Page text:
Ok, thought i would rename this thread and link to what i see as a moderate article analyzing aspects of the fall out from the recent Arizona shootings. (He articulates the position that sits comfortably with me far better than i could state it.) http://www.theage.com.au/opinion/politics/extremisms-explosi
Extremism's explosive effects remind us to take all things in moderation
January 14, 2011
Divisive, sound-bite politics does great harm to the cause of democracy.
AMERICA is paying a high price for the demonising of democracy and smashing of the public-interest lens into a cacophony of simplistic sound bites, policy-by-slogan, bigotry and vitriol. The integrity of language, trust and public interest is too readily confined to the back of a bus hijacked by the extreme and marginal.
But this problem is not America's alone.
Too many people in leadership positions become victims of PAIDS - politically acquired integrity deficiency syndrome - and eschew their responsibilities. That is bad enough, but then the media fuel and elevate the virus of conflict and celebrity, and the internet removes usual protective barriers of time and distance.
A simplistic analysis might cite Sarah Palin as evidence of the trend to simplification but she is only one player on a stage that has had many players for many years.
As the world becomes more connected and complex, and as communities struggle to keep up without losing their soul, so leaders and media can easily become partners in the crime of reducing or distorting issues into a fast-food diet.
The people of Arizona are not so different to Australians, but they have become victims of polarised and simplistic debates about gun laws, immigration, economics, religion, health and presidency.
When issues are polarised, the voice and influence of moderation is lost, whether that is Arizona, Australia or Afghanistan. When moderation is lost, the lunatics feel free to say and do as they please, and sometimes end up in charge of the asylum.
This newspaper has argued that a national conversation about policy should be based on evidence, but even a well-intentioned newspaper sometimes struggles to provide evidence over emotion, dialogue over demonisation, intelligence over insults, sophistication over celebrity, substance over sound bite.
It is a challenging environment, and it is difficult to see change and history when you are going through it. Distance gives us some perspective, making it easier to see the problems in places such as the US, where senior politicians, policymakers, judges and academics lament the din of bigotry, ignorance, irresponsibility and self-interest.
The imam behind the so-called Ground Zero mosque, Feisal Abdul Rauf, has highlighted the challenge: "The real battlefront is not between the West and the Muslim world. It's between the moderates of all faith traditions and the extremists or radicals, and I include in that the agnostic and atheist community. The radicals are unwitting partners. They fuel each other.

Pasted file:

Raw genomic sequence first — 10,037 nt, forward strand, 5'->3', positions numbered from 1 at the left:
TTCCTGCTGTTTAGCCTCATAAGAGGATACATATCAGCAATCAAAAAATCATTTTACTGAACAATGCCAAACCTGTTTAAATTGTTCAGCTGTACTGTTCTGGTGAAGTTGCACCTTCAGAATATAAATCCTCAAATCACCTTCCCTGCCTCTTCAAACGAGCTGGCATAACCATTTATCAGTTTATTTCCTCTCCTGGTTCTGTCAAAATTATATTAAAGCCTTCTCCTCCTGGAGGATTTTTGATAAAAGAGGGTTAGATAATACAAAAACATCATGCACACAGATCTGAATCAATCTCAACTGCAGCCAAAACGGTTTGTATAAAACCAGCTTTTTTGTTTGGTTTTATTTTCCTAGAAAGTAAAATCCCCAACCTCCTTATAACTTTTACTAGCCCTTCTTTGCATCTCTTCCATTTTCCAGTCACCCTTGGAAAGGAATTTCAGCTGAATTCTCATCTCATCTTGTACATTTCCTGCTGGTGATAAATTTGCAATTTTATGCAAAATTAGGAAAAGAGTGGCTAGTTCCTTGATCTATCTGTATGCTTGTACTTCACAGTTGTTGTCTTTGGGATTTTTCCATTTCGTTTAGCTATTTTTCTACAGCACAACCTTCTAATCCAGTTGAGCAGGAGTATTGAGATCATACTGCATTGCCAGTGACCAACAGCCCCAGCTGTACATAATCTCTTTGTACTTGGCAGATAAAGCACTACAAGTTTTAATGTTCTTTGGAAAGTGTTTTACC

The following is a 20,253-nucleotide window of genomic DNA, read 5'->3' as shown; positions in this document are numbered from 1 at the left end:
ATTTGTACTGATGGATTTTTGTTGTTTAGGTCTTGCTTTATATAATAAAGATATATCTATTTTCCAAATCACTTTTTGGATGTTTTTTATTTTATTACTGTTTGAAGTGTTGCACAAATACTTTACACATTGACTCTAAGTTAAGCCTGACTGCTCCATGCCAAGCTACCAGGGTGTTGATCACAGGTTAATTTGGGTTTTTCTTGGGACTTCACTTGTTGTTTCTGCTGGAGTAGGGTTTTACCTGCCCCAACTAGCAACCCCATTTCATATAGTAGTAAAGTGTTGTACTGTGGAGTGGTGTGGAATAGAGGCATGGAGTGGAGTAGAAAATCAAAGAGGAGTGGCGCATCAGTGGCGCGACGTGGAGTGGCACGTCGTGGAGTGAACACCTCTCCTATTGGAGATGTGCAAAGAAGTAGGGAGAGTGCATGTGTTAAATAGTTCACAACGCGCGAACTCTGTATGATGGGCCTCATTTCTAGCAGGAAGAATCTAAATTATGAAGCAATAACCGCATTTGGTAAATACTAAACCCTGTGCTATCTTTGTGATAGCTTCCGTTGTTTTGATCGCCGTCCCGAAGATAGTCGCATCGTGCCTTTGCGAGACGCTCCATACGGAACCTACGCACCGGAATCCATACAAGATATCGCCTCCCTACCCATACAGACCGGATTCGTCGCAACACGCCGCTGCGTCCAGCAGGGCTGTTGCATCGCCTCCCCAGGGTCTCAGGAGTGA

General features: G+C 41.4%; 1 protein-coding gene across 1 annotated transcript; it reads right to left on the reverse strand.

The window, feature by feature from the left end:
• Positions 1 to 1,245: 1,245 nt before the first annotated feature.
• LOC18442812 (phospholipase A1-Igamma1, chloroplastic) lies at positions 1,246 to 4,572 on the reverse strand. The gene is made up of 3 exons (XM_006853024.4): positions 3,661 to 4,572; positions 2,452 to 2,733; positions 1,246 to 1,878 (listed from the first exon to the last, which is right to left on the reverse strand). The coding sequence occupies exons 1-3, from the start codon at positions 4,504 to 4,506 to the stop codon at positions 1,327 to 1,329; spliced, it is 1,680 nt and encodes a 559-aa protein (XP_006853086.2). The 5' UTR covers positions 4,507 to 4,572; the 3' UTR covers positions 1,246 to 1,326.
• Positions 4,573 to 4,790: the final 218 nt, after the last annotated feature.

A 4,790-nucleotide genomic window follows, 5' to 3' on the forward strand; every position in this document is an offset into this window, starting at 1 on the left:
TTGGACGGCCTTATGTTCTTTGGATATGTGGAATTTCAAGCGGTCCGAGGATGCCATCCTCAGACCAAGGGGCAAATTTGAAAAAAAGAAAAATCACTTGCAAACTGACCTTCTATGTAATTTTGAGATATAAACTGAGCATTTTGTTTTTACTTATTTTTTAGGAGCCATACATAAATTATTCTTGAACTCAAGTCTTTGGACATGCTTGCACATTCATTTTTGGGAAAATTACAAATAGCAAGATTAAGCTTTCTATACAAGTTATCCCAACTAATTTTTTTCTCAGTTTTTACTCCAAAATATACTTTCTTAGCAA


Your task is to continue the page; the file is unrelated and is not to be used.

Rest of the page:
''The moderates have become the silent majority, but we are the majority."
Australians might disapprove of and dismiss the extremism we see overseas, but the country would benefit from a deeper reflection on how this polarisation has become so ingrained in the lingua franca.
Australian political and business leaders are, generally, a moderate breed, but the US has issued a severe warning about the consequences of distorting the integrity of democracy, language and accountability.
A good sound bite might make for a feel-good news headline today, but it might also sow a poor legacy for many tomorrows.
If we seriously think we are better than the worst of American politics and society, then we ought to be seeing less polarisation in our conversations on issues such as immigration, education, water management, environment, mining and taxation.
The silent majority are moderates and they need to apply pressure to those who seek to win support on any issue on the basis of polarisation and oversimplification. Otherwise it is difficult to see how we will get sustainable, commonsense policy and increased civility and fairness.
We don't want our leaders saying it's time to reload against opponents, ban Muslims, seek divine retribution against rivals, kill Julian Assange, or assassinate foreign leaders. But if we don't want to risk descending to that level, we must find a way for all the people, other than the polarised, to be in the game.
[Steve Harris is executive director of the Centre for Leadership and Public Interest at Swinburne University.]
Can't help noticing there is an uncanny likeness to Nana Mouskouri. Perhaps this is a big part of her subliminal appeal.